"All good writing is swimming underwater and holding your breath"
F. Scott Fitzgerald
This quote sums up writing prompts beautifully.
When you choose a writing prompt, hit the timer, and start writing, it just like you have taken a deep breath and jumped off the spring board into the crystal clear water of the pool, and are now swimming underwater until you get to the far end, when you can put your head back above the water and take a long deep breath.
Unless you have a fear of water, most people would agree that swimming is not just a great form of exercise, but it can be incredibly peaceful and a great way to take your mind of the events of the day and focus on nothing but the task in hand.
Ayn Rand, another famous author, said:
"Words are a lens to focus one's mind"
This is super-applicable to writing prompts.
A writing prompt has the ability to channel your thinking into a very narrow channel, where only the question asked by the writing prompt is of any importance.
You are probably already starting to see why writing prompts are such a powerful tool for writing therapy, but it gets even better.
Benefits of Writing Prompts
In addition to helping you to channel your thinking into a very narrow channel, like a powerful laser on dark night, there are heaps more benefits.
Here are just ten to whet your appetite, and then we can take a look at how Writing Therapy takes all of this writing prompt stuff to a whole new level.
Benefit #1: They challenge you to examine an unfamiliar object, subject, experience of feeling.
Benefit #2: They make writing fun and interesting.
Benefit #3: They encourage you to look at things through a different lens.
Benefit #4: They help you to find your true voice
Benefit #5: Reduces the pressure of having to think about what you write - just let the words flow out
Benefit #6: Like one-off projects that don't demand any long term commitment - just dive in a get it done.
Benefit #7: Ideal for times when you want to write about something that is not too challenging.
Benefit #8: Gets you out of yourself so that you can focus on something you might never normally think about.
Benefit #9: Help you to build a daily writing habit.
Benefit #10: Great for times when you just have a few minutes to spare.
Benefit #11: Can help you have realisations you might never have come to otherwise.
Benefit #12: Improves your creativity and thinking skills.
Writing prompts really do pack a punch when it comes to value for the time invested, don't they? And the great thing is you can dive in whenever and wherever you like.
How does it work in Writing Therapy
When we were building the writing prompts tool for Writing Therapy we wanted to make it quick and easy to get going, whilst at the same time being jammed to the rafters with appealing writing prompts for you to get your teeth into.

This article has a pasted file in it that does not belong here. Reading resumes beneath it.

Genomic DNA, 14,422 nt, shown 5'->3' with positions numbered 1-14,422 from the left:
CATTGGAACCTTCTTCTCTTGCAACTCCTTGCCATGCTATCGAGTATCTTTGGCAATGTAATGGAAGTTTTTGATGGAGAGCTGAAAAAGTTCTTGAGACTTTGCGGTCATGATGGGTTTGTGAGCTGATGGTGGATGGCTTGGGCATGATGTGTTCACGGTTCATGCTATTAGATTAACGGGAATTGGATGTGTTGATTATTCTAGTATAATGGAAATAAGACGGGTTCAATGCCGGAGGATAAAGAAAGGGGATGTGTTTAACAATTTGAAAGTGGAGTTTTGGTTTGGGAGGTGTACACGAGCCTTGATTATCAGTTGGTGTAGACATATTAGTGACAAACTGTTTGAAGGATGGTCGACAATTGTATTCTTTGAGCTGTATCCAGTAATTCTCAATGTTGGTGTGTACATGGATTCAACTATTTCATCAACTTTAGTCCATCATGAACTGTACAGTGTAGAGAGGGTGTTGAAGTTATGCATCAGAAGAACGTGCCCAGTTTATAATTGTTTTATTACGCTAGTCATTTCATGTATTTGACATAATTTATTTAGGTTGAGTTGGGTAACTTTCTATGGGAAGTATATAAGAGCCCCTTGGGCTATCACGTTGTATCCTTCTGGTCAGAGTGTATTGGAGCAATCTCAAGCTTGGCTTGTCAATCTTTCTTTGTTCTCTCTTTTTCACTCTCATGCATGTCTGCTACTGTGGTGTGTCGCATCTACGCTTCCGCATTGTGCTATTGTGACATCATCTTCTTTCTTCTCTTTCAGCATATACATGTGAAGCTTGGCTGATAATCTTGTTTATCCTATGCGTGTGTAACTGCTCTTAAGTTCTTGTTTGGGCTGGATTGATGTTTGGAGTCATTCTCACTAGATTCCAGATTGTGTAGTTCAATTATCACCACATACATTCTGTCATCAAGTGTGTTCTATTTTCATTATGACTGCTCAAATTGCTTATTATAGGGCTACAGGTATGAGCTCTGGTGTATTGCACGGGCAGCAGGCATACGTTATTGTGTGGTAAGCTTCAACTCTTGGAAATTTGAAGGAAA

With this in mind we approach things rather differently to your normal run-of-the-mill list of prompts.
Right from the get-go we realized how overwhelming it was to get shown a list of 5,000 prompts from which to choose.
Not only was it daunting, but it had two other major problems.
Firstly, it meant people spent far too long looking through the long list of prompts to find one to tackle.
Second, there were so many displayed that it was very easy to find one that was well within a person's comfort zone.
To get around this our research clearly demonstrated that it was better to show people eight writing prompts at a time, and the user would have to pick from those eight.
The number eight worked well, because it was sufficient to give people a choice, whilst not being so many that people felt daunted.
Types of Writing Prompt
We then fine-tuned this further by allow people to pick a category from which the eight prompts would be selected. These eight categories are:
- Self Help
- Your Life
- If, When, Where, What
The last one is simply a catch-all that selects eight writing prompts at random from all the other categories.
This categorisation works very well, as there are times when you have a genuine desire to to write about something confessional, whereas at other times that might be a type of writing that you just don't feel at all comfortable about taking on,
And then there are other times where you want something a little playful, that will provide you with a distraction. At times like that you might choose a category such as Lists or If, Where, When, What.
Once you've chosen the writing prompt you want to work with, you need to choose the amount of time you want to write for. You can choose between 5, 10, 15 or 20 minutes.
The 5 minute timer is okay if you just want to have a quick toe-dip, but if you want to do a deep-dive, which is highly recommended, then you should really be looking at 10 minutes or more.
People will often choose a time such as 10 minutes, let that run down, half a minute or two to stretch, and then set the timer for a second period of 10 minutes and dive back in.
If you've never used writing prompts before the chances are you will be in for a pleasant surprise. They are a brilliant way of shooting you off in totally unexpected directions. This can be a massive boost to creativity, which is why so many top fiction authors use them, but they can also be a highly effective way of letting you explore things you would never have thought of otherwise.
You'll be pleasantly surprised as to the breadth of writing prompts in Writing Therapy. Not only do you have eight categories to choose from, but each one is packed with innovative, thought-provoking, and original prompts.
Whether you want a creative boost, a cathartic release, or just something random to write about, give the Writing Prompt tool a try. We think you'll love it.